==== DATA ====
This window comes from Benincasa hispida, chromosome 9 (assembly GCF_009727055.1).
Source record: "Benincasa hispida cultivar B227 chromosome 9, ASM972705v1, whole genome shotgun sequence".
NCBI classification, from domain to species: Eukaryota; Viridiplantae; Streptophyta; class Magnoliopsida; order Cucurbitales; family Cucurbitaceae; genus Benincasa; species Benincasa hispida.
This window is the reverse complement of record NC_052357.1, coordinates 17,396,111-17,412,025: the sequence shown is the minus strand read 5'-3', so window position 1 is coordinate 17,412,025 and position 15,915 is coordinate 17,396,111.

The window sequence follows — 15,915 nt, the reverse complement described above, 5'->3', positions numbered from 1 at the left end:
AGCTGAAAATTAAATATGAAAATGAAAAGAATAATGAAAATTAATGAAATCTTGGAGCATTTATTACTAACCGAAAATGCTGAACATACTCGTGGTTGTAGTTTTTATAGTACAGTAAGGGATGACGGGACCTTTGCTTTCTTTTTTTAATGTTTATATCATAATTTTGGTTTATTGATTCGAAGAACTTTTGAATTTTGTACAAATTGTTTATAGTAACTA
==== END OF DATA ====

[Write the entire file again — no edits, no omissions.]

This window comes from Benincasa hispida, chromosome 9 (assembly GCF_009727055.1).
Source record: "Benincasa hispida cultivar B227 chromosome 9, ASM972705v1, whole genome shotgun sequence".
NCBI classification, from domain to species: Eukaryota; Viridiplantae; Streptophyta; class Magnoliopsida; order Cucurbitales; family Cucurbitaceae; genus Benincasa; species Benincasa hispida.
This window is the reverse complement of record NC_052357.1, coordinates 17,396,111-17,412,025: the sequence shown is the minus strand read 5'-3', so window position 1 is coordinate 17,412,025 and position 15,915 is coordinate 17,396,111.

The window sequence follows — 15,915 nt, the reverse complement described above, 5'->3', positions numbered from 1 at the left end:
AGCTGAAAATTAAATATGAAAATGAAAAGAATAATGAAAATTAATGAAATCTTGGAGCATTTATTACTAACCGAAAATGCTGAACATACTCGTGGTTGTAGTTTTTATAGTACAGTAAGGGATGACGGGACCTTTGCTTTCTTTTTTTAATGTTTATATCATAATTTTGGTTTATTGATTCGAAGAACTTTTGAATTTTGTACAAATTGTTTATAGTAACTA